Resources for People Who Wanna Present Stuff Good and Do Other Stuff Good Too

Presentations are hard. You’ve been thinking about something for a long time, and you can get tunnel vision. What do you mean, everyone looking at your poster or going to your talk doesn’t already know why you care about the components of the representation space of π1(M) into PSL(2,R) with extremal Euler characteristic??? Luckily, if you want to up your presentation game, you’re not entirely on your own.

One good way to improve your posters and presentations, of course, is to go to lots of poster sessions and talks and keep an eye on what’s working and isn’t for the presenter and their audience. But you can also get advice from around the math and science blogsophere.

For presentations, Dan Meyer has a good post about how to prepare for a talk. It boils down to “testify and practice,” but he gives a lot of specific advice on the nitty gritty details of how exactly he does that. He’s writing specifically for math teachers, but his presentation tips will be applicable to math research talks and other professional topics. The comments also have some feedback, and he wrote a follow-up post of some advice from 14 of his favorite math education speakers.

Zen Faulkes, an invertebrate neuroethologist (I had to look it up too) at the University of Texas Rio Grande Valley has a free e-book (pdf) of presentation tips from his blog, NeuroDojo. He also has a blog devoted to helping people make better posters. I especially appreciate the constructive critiques of real posters, like this one about two posters by mathematical biology graduate student Chris Miles.

When I asked for suggestions for this post on Twitter, astronomers stepped up. Thanks, astronomers! Meredith Rawls, an astronomy postdoc at the University of Washington, wrote a blog post about how she made an award-winning poster for a conference. She and other astronomers also pointed to tips from Kimberly Cartier and Jason Wright and this list from a blog called Astrobetter whose goal is “to provide information and tips about streamlining all the things we need to do Astronomy well.” People also suggested Edward Tufte, particularly for presentations that have a lot of data visualization.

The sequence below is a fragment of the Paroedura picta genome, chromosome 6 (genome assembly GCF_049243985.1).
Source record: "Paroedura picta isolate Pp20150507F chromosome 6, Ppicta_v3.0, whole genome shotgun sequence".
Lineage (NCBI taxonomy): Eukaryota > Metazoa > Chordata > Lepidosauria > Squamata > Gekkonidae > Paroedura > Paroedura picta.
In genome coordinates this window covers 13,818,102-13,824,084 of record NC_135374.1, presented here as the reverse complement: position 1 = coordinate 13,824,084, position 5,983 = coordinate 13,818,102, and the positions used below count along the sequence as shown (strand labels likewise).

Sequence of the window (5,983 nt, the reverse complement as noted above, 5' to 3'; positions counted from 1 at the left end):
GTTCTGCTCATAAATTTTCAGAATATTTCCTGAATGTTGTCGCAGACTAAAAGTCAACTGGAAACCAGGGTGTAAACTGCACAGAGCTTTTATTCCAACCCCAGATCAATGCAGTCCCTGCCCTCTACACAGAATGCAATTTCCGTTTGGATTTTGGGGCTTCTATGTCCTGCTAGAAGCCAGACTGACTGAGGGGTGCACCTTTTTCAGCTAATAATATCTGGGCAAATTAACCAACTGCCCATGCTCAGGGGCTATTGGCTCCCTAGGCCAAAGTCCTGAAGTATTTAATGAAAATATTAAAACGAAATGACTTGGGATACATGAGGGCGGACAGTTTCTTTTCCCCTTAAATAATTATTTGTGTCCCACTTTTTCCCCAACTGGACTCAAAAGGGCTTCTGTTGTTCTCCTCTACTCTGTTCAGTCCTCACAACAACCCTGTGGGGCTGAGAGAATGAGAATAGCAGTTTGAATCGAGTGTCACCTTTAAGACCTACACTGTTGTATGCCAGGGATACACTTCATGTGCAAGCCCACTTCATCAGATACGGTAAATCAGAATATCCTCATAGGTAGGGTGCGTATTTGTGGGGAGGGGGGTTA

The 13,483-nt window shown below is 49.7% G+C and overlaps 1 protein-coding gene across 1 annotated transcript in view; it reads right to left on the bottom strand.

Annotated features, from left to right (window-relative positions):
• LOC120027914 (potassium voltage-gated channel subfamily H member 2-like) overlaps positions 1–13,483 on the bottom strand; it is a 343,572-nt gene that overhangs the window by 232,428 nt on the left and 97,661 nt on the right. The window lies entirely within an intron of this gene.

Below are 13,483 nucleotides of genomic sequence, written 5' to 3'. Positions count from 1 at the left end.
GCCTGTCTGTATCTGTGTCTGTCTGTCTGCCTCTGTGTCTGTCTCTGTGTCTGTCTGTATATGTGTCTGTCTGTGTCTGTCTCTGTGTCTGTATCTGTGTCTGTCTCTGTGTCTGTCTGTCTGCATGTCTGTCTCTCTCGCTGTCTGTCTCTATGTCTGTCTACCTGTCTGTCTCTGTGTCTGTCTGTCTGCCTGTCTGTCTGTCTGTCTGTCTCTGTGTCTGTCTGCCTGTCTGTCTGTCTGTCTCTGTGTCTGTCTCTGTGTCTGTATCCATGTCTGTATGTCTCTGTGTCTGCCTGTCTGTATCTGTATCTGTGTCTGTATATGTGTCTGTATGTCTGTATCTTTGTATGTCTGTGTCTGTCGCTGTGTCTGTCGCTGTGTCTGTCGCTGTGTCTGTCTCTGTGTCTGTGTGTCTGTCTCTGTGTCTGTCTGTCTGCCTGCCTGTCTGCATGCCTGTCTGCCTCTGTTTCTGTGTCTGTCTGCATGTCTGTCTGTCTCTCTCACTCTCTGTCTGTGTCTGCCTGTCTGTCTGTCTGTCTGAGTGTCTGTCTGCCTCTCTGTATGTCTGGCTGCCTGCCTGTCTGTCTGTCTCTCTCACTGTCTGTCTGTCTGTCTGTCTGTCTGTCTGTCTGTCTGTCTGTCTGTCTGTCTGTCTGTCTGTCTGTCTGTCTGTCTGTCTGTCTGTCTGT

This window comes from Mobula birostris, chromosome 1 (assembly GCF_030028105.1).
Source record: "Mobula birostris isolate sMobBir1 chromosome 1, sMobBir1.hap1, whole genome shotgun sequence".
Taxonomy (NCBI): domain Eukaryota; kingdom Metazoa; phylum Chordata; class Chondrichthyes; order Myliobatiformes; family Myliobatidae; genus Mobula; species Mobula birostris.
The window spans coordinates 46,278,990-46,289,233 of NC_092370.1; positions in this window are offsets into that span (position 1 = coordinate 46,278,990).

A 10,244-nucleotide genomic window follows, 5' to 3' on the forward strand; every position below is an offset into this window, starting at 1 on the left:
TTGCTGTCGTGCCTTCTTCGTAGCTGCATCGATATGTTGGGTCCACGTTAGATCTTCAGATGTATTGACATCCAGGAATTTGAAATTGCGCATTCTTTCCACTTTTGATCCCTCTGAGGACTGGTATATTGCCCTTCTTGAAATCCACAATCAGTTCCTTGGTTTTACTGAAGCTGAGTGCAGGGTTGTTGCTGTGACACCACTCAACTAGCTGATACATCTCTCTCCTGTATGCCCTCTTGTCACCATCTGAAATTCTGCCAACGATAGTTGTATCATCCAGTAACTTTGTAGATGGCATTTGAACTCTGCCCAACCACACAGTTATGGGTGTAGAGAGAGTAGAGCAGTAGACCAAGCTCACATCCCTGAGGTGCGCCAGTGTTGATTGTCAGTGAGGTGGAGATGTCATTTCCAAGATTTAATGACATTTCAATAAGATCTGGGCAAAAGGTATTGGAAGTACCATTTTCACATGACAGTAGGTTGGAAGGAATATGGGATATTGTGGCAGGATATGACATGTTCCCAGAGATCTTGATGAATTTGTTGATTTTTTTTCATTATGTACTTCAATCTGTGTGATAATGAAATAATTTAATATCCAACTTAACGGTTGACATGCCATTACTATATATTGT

I got great suggestions from friends on Facebook as well:

  • Georgia Tech mathematician Dan Margalit has a page of talk tips, which includes articles and blog posts from Paul Halmos, Jordan Ellenberg, Bryna Kra, and other mathematicians.
  • The LaTeX package tikzposter was designed specifically for conference posters.
  • Technically Speaking, a page by Lewis D. Ludwig of Denison University, has videos illustrating common presentation pitfalls and how to avoid them.
  • University of Waterloo mathematician Chris Godsil has a webpage of math presentation tips. I particularly appreciated his pointing out that giving a research talk or presentation is not the same as lecturing or teaching. Of course there are skill overlaps, but the goal of a research talk is usually not for an attendee to reproduce your proof later. 
  • Evolutionary biologist Colin Purrington’s website has “geeky tips for scientists,” including a page on designing conference posters.
  • Stephanie Evergreen is a data reporting and visualization expert with a blog of presentation design and visualization suggestions.
  • The NYU library has a good page of poster design tips.

If you have other presentation or poster design tips, please share in the comments!

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